In 1883, the kick-off was required to be kicked forwards.[24] This restriction was removed in 2016.[25]

DribblingEdit

In 1875, it was forbidden for the player taking the kick-off to play the ball again until it had been kicked by another player. [26]

Scoring a goal from the kick-offEdit

In 1875, it was forbidden to score a goal directly from the kick-off.[26] This restriction was reversed in 1997, when it was permitted once again to score a goal directly from the kick-off.[27] In 2016, at the same time the backwards kick-off was legalized, the possibility of scoring an own goal directly from the kick-off (an extremely unlikely situation) was removed, with a corner kick being awarded to the opponents instead.[28]

Pitch markingsEdit

In 1891, internal pitch-markings were introduced. These included a "suitable mark" at the centre of the pitch and a "circle of radius 10 yards" to mark the area within which opponents were forbidden.[29]

SummaryEdit

Date Awarded at beginning of match Awarded after goal scored Awarded at start of second half Opponents may approach within 10 yards Players may be in opponents' half Ball may be kicked backwards Kicker may play ball again before it is touched by another player Attacking goal may be scored Own goal may be scored
1863 Yes; to the side losing the toss Yes; to the side conceding the goal No No Yes Yes Yes Yes Yes
1873 Yes; the side winning the toss may choose to take the kickoff or to have choice of goals
1874 Only if no goals were scored in the first half; awarded to the same team as kicked off the match No
1875 Yes; to the opposite side to that which kicked off the match No No No
1883 No
1997 Yes; to the side losing the toss Yes Yes
2016 Yes; kicker only Yes No

ReferencesEdit

  1. ^ IFAB (1 June 2018). "Laws of the Game 2018/19 - Law 8 - The Start and Restart of Play - 1. Kick-off". theifab.com. Zurich: International Football Association Board. Retrieved 10 October 2018. A kick-off starts both halves of a match, both halves of extra time and restarts play after a goal has been scored. Free kicks (direct or indirect), penalty kicks, throw-ins, goal kicks and corner kicks are other restarts (see Laws 13–17).
  2. ^   Laws of the Game (1883). The Football Association. Wikisource. 1883. 
  3. ^ Football: IFAB Confirm Series of Changes to Football Rules Ahead of Next Season Yahoo! Sport, 16 April 2016
  4. ^ http://www.theifab.com/#!/laws/the-start-and-restart-of-play/chapters/kick-off The IFAB Laws of the Game, Law 8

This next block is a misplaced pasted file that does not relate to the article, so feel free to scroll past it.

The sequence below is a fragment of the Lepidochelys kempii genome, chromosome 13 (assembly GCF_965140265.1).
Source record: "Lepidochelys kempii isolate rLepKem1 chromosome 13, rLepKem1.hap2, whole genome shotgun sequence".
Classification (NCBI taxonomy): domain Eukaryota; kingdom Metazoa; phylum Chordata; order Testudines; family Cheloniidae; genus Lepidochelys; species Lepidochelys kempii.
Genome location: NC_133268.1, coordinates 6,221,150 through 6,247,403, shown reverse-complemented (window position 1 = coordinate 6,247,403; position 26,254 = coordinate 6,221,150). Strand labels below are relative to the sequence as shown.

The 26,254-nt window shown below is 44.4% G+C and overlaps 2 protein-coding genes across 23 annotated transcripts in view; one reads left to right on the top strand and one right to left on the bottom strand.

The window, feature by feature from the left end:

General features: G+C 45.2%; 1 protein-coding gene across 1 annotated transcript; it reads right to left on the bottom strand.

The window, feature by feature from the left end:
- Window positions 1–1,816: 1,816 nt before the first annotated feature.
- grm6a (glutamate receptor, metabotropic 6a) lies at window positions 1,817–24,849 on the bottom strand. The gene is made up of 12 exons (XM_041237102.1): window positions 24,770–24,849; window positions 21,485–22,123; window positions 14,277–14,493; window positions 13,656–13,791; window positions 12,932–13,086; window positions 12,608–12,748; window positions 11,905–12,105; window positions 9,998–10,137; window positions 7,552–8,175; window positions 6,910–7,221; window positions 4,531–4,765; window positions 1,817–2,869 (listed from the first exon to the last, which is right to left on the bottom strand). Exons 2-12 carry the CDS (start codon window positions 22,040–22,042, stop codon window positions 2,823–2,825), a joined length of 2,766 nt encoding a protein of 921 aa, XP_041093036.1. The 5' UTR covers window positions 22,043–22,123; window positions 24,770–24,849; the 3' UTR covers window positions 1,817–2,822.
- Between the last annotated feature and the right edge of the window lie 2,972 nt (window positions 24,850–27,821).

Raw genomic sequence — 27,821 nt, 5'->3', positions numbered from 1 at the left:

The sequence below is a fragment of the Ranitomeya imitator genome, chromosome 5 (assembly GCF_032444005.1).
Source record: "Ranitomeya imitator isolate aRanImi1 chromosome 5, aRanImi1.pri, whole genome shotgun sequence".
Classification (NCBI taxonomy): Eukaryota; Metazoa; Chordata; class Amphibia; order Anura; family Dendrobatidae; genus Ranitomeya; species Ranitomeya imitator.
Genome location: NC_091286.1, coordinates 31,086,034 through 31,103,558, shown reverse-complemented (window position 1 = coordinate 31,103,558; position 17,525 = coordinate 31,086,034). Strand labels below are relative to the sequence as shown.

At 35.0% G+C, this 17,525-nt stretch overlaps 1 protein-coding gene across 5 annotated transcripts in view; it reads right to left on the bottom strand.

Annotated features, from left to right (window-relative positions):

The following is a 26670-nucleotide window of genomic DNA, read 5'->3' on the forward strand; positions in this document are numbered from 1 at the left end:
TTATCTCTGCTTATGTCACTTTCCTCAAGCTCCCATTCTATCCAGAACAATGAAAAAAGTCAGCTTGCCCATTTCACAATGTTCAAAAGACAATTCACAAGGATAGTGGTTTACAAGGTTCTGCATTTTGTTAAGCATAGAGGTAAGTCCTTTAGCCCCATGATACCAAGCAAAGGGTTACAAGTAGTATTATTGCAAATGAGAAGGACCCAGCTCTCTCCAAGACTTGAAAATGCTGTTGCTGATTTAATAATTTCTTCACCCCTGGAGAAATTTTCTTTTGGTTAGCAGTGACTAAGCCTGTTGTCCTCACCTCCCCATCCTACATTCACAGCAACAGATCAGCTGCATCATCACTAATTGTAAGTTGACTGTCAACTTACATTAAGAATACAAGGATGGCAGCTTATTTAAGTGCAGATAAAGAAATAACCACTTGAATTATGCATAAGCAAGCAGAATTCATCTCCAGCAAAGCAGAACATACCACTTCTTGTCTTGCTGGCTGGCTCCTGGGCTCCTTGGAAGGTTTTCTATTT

5. ^ "Foot-Ball Match". Morning Chronicle. London (14555): 4. 1815-12-27. The ball was thrown up between the parties by the Duke of Buccleuch
  6. ^ "London". Kentish Gazette. Canterbury (358): 3. 1771-10-26. On beginning a second time, two of the gentlemen of opposite parties met together at the ball with such violence, the one of them had his leg broke, and the other his shoulder dislocated
  7. ^ "Lincoln Municipality". Lincoln, Rutland, and Stamford Mercury. Stamford. 144 (7489): 3. 1839-02-15. Through the interference of the authorities at Market Rasen, the annual nuisance of foot-ball playing in the streets of that town on Shrove Tuesday has been discontinued [...] This year, although several groups of men and boys were observed in various parts of the town, no attempt was made to throw up the ball
  8. ^   Rules of Surrey Football Club (1849). Wikisource. 
  9. ^ "Foot-ball". Bell's Life in London: 4. 1842-01-02. the ball was placed in the middle of the field, and both parties, at the fire of the pistol, started for the game, the Fearnoughts getting the first kick
  10. ^   Laws of Football as played at Rugby School (1845). Wikisource. 
  11. ^   Cambridge Rules (1856). Wikisource. "At the commencement of the play the ball shall be kicked off from the middle of the ground: after every goal there shall be a kick-off in the same way" 
  12. ^   Sheffield Rules (1858). Wikisource. "Kick off from middle must be a place kick" 
  13. ^   Rules of Harrow Football (1858). Wikisource. "The Ball must be kicked off from the middle of the ground, halfway between the two Bases" 
  14. ^   Laws of the Eton Field Game (1862). Wikisource. "The game lasts an hour, and is commenced by a "bully" in the middle of the field" 
  15. ^ "An Old Boy" [Thomas Hughes] (1857). Tom Brown's School Days. Cambridge: Macmillan. pp. 113, 115.
  16. ^   Laws of the Game (1863). Wikisource. 
  17. ^   Laws of the Game (1873). Wikisource. "The winners of the toss shall have the option of kick off or choice of goals." 
  18. ^ "International Football Association Board: 1997 Minutes of the Annual General Meeting" (PDF). p. 124. Retrieved 2018-10-08. A coin is tossed and the team which wins the toss decides which goal it will attack in the first half of the match. The other team takes the kick-off to start the match
  19. ^   Laws of the Game (1870). Wikisource. "In the event, however, of no goal having fallen to either party at the lapse of half the allotted time, ends shall then be changed." 
  20. ^   Laws of the Game (1874). Wikisource. "In the event, however, of no goal having fallen to either side at the lapse of half the allotted time, ends shall then be changed. [...] After the change of ends at half-time the same side as originally kicked off shall kick off as provided in the second part of Rule II." 
  21. ^   Laws of the Game (1875). Wikisource. "[A]fter the change of ends at half-time the ball shall be kicked off by the opposite side from that which originally did so" 
  22. ^   Laws of the Game (1874). Wikisource. "nor shall any player on either side pass the centre of the ground in the direction of his opponents' goal until the ball is kicked off." 
  23. ^ IFAB (1 June 2018). "Laws of the Game 2018/19 - Law 8 - The Start and Restart of Play - 1. Kick-off". theifab.com. Zurich: International Football Association Board. Retrieved 10 October 2018. ...all players, except the player taking the kick-off, must be in their own half of the field of play.
  24. ^   Laws of the Game (1883). Wikisource. "The game shall be commenced by a place-kick from the centre of the ground in the direction of the opposite goal-line" 
  25. ^ "Kick-offs can now go backwards, and other rule changes newly approved". Guardian. 2016-01-08.
  26. ^ a b   Laws of the Game (1875). Wikisource. "In no case shall a goal be scored from any free kick, nor shall the ball be again played by the kicker until it has been played by another player. The kick-off and corner-flag kick shall be free kicks within the meaning of this rule." 
  27. ^ "International Football Assocation Board: 1997 Minutes of the Annual General Meeting" (PDF). p. 124. Retrieved 2018-10-08. A goal may be scored directly from the kick-off
  28. ^ "Laws of the Game 2016/17" (PDF). p. 65. Retrieved 2018-10-09. A goal may be scored directly against the opponents from the kick-off
  29. ^   Laws of the Game (1891). Wikisource.